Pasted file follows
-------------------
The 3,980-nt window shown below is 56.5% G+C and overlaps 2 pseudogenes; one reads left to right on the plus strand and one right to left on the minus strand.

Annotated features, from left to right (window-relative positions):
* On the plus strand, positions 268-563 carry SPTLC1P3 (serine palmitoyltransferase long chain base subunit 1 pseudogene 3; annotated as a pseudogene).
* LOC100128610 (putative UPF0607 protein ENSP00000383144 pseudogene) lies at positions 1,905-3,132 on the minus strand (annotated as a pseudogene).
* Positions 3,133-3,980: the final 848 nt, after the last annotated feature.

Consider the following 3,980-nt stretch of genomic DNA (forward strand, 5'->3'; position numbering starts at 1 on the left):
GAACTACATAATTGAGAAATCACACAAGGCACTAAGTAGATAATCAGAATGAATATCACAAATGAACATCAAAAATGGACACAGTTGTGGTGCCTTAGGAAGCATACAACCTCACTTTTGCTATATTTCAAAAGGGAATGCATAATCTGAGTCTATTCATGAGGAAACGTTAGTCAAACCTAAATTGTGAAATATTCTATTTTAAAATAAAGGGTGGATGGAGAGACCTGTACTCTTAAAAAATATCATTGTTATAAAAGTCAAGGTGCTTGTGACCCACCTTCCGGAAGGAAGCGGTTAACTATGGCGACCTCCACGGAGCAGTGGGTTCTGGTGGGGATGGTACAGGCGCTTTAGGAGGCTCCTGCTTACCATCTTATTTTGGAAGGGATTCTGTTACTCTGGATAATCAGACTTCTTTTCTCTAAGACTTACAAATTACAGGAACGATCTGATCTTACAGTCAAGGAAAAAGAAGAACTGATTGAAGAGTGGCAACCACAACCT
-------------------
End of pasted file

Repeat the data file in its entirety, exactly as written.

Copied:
The 3,980-nt window shown below is 56.5% G+C and overlaps 2 pseudogenes; one reads left to right on the plus strand and one right to left on the minus strand.

Annotated features, from left to right (window-relative positions):
* On the plus strand, positions 268-563 carry SPTLC1P3 (serine palmitoyltransferase long chain base subunit 1 pseudogene 3; annotated as a pseudogene).
* LOC100128610 (putative UPF0607 protein ENSP00000383144 pseudogene) lies at positions 1,905-3,132 on the minus strand (annotated as a pseudogene).
* Positions 3,133-3,980: the final 848 nt, after the last annotated feature.

Consider the following 3,980-nt stretch of genomic DNA (forward strand, 5'->3'; position numbering starts at 1 on the left):
GAACTACATAATTGAGAAATCACACAAGGCACTAAGTAGATAATCAGAATGAATATCACAAATGAACATCAAAAATGGACACAGTTGTGGTGCCTTAGGAAGCATACAACCTCACTTTTGCTATATTTCAAAAGGGAATGCATAATCTGAGTCTATTCATGAGGAAACGTTAGTCAAACCTAAATTGTGAAATATTCTATTTTAAAATAAAGGGTGGATGGAGAGACCTGTACTCTTAAAAAATATCATTGTTATAAAAGTCAAGGTGCTTGTGACCCACCTTCCGGAAGGAAGCGGTTAACTATGGCGACCTCCACGGAGCAGTGGGTTCTGGTGGGGATGGTACAGGCGCTTTAGGAGGCTCCTGCTTACCATCTTATTTTGGAAGGGATTCTGTTACTCTGGATAATCAGACTTCTTTTCTCTAAGACTTACAAATTACAGGAACGATCTGATCTTACAGTCAAGGAAAAAGAAGAACTGATTGAAGAGTGGCAACCACAACCT